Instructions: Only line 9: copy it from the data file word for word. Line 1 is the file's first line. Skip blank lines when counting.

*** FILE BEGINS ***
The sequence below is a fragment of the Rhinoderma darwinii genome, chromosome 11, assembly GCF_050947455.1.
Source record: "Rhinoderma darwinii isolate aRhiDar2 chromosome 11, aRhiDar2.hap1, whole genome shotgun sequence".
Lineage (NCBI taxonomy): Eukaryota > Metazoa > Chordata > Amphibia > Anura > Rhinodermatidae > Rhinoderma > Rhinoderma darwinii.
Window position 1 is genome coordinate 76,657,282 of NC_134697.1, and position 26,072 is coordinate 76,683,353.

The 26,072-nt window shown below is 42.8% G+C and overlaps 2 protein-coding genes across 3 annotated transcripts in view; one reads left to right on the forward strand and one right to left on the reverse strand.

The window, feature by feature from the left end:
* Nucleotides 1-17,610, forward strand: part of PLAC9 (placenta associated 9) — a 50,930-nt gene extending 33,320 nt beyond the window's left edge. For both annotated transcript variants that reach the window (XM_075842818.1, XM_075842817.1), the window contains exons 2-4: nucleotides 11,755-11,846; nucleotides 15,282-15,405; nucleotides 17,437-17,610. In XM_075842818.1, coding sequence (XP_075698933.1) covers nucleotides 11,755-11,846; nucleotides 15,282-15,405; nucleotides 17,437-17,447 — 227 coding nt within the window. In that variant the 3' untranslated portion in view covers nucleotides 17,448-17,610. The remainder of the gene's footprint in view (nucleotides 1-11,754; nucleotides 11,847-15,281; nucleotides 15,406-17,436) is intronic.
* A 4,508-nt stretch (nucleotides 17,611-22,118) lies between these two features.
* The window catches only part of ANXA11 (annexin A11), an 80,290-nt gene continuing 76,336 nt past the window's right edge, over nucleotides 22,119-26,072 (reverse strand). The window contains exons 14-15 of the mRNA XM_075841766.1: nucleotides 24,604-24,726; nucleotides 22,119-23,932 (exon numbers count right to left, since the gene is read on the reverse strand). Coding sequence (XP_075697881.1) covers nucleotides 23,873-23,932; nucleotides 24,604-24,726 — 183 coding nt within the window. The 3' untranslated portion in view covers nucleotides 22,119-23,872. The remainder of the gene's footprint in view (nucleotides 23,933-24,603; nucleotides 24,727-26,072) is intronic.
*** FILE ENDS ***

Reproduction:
* The window catches only part of ANXA11 (annexin A11), an 80,290-nt gene continuing 76,336 nt past the window's right edge, over nucleotides 22,119-26,072 (reverse strand). The window contains exons 14-15 of the mRNA XM_075841766.1: nucleotides 24,604-24,726; nucleotides 22,119-23,932 (exon numbers count right to left, since the gene is read on the reverse strand). Coding sequence (XP_075697881.1) covers nucleotides 23,873-23,932; nucleotides 24,604-24,726 — 183 coding nt within the window. The 3' untranslated portion in view covers nucleotides 22,119-23,872. The remainder of the gene's footprint in view (nucleotides 23,933-24,603; nucleotides 24,727-26,072) is intronic.